Did you like those bullets? Were they tasty? They aren’t as scrumptious as One-Punch Man,though. The first 8 volumes are available digitally. A handful are available in print. You can read the ongoing adventures in Shonen Jump. If you like superheroes and you aren’t reading One-Punch Man, you’re doing something wrong. – David Fairbanks
“Ann by the Bed” (Frontier #6)
by Emily Carroll
Published by Youth in Decline
Ultimately horror is horrific when it hits closet to home. When you see your own fears foisted in your face you’re quickest to glisten with sweat. In her book Ann By The Bed, Emily Carroll reminds us, “the lion has to come to someone’s house” and when you hear padding across the floor in the next room, what’s to keep you from screaming?
Ann By The Bed is a puzzle composed of some very intricate pieces. In this book, Carroll manipulates conventional narrative with a surgeon’s scalpel, cutting through cause and effect, bouncing her reader through time and space, disconcerting as she disconnects, adding a layer of displacement to the tone of its entirety. Then there’s her apt choices of art style and color use, each of which adds another emotional hue. As well, she varies the thickness of her inking to contract and expand, and her lettering changes to resonate with the mood she is working with. InAnn by the Bed, Carroll uses all the evocative tools that comics offer in order to concentrate the tenor and the feel of the reading experience. Yet it is her mastery of all the skills necessary to pull this off, in a way, that pushes the craftsmanship at work to the background, allowing the reading to be immersive, the emotions taut, and the creepiness to be all that more creepy. It is the work of both an artist and artisan to take all the intricate pieces and connect them in such a dynamic way.
Ann By The Bed is terrifying in the way that spectacular horror is terrifying. Emily Carroll creeps you the fuck out by letting you fill in your own sense of fear and creep yourself out. – Daniel Elkin
by Ales Kot, Will Tempest, Clayton Cowles and Tom Muller
Published by Image Comics
The past few years of mainstream indie comics have given us countless attempts by Big Two creators to pursue alternative revenue streams. It’s getting pretty fucking boring, and we sorely need a dose of Real Shit. Enter The Material, a sprawling, ambitious melange of parallel dramas involving aging college professors, illegal police activity, survivors of Guantanamo Bay, Hollywood auteurs, race relations, PTSD, S&M, and A.I., among other ideas that lie far beyond the interests of the average non-cape comic.
Will Tempest’s grounded linework and striking palette (orange/turquoise/purple/pink/gold colliding with gray/brown/white) bring to life Kot’s script, which is reference/footnote-heavy yet shockingly character driven. Each issue is capped off by a different writer who uses The Material itself as a springboard for a brief essay on a related topic (Marxist theorists/torture/the semiotics of redheads/the fact that cops can’t stop murdering people), offering a dense, thoughtful read. The Material never feels like the hackwork of smart people who are punching below their weight class; instead, it’s a comic book that wants you to get your mind right, and offers the means to do so.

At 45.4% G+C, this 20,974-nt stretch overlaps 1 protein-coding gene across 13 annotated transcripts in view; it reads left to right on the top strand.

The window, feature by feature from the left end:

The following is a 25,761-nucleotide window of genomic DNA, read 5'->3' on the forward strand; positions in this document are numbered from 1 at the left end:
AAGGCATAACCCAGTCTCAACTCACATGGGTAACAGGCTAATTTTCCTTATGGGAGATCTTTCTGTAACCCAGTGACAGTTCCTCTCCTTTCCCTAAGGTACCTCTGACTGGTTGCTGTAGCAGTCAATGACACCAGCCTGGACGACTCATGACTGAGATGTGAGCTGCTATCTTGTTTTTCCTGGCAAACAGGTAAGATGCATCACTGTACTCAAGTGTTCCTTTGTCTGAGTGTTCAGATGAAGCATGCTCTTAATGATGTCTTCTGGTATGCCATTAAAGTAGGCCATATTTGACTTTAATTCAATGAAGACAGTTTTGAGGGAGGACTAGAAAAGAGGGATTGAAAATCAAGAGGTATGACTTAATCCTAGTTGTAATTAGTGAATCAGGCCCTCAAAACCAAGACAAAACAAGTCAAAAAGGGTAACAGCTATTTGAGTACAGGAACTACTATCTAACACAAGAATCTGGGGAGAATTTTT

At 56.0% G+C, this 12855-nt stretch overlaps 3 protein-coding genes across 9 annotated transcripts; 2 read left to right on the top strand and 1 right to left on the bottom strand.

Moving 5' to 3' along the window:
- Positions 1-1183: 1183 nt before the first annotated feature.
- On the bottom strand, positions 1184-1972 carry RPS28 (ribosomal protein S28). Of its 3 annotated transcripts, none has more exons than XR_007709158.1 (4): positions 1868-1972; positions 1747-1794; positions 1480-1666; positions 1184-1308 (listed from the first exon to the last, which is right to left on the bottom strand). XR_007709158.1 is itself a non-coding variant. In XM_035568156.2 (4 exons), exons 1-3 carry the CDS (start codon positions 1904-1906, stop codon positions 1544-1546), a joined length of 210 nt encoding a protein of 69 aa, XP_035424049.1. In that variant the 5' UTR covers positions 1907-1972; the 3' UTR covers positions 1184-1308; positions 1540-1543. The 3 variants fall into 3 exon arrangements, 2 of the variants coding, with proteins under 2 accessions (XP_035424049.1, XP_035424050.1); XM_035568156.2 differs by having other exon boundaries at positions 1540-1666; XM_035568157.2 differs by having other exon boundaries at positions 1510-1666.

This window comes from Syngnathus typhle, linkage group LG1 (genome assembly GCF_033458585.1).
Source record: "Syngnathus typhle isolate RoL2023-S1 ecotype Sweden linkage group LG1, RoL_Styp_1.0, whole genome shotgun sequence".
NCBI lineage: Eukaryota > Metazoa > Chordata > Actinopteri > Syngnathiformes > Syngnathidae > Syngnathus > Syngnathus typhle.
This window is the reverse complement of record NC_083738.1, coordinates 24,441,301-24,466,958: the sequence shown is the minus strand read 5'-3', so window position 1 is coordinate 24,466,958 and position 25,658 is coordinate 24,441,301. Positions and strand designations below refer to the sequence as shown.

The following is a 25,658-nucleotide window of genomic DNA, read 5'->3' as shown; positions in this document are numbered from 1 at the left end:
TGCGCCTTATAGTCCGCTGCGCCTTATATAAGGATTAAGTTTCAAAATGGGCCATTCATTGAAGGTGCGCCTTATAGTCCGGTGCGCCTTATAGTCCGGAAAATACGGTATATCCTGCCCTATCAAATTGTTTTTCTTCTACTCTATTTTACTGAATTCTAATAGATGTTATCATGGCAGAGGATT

The Material lasted only four issues before Kot abruptly pulled the plug himself while teasing plans to revive his story as a series of graphic novels in 2016. I suppose readers weren’t ready for that Real Shit, but hopefully they get the second chance they don’t even know they deserve. – Danny Djeljosevic
by Noah Van Sciver
Published by Fantagraphics
Noah Van Sciver’s Saint Cole is part of the long tradition of the balladry of brutality. It sings the song of the sink hole caused by a life lived in response to expectations it could never fulfill. It’s the chant you hear in the places people gather to drown out their sorrows, it echoes in the alley behind the neighbor’s house whom you’ve never met, it rings in your own head from time to time, that is, if you are sensitive to it.
The entire book is a downhill slope of unleashed grievance, unrelenting and unremitting in its pace. As a reader you catch your ski on a rut at the top of the run and tumble end-over-end gaining momentum as your body darkens with new bruises and blood starts to run from all the wounds re-opened in your fall leaving you searching for a bag for your teeth. And just when you think you’re almost to the bottom, there are still new deep black holes in which to fall.
Keats said that “Beauty is truth, truth beauty”. Saint Cole is especially beautiful because it is painfully true. Here, art reflects, not transforms, and by polishing the mirror, Van Sciver helps us to see our true faces. – DE
SuperMutant Magic Academy
by Jillian Tamaki
Published by Drawn & Quarterly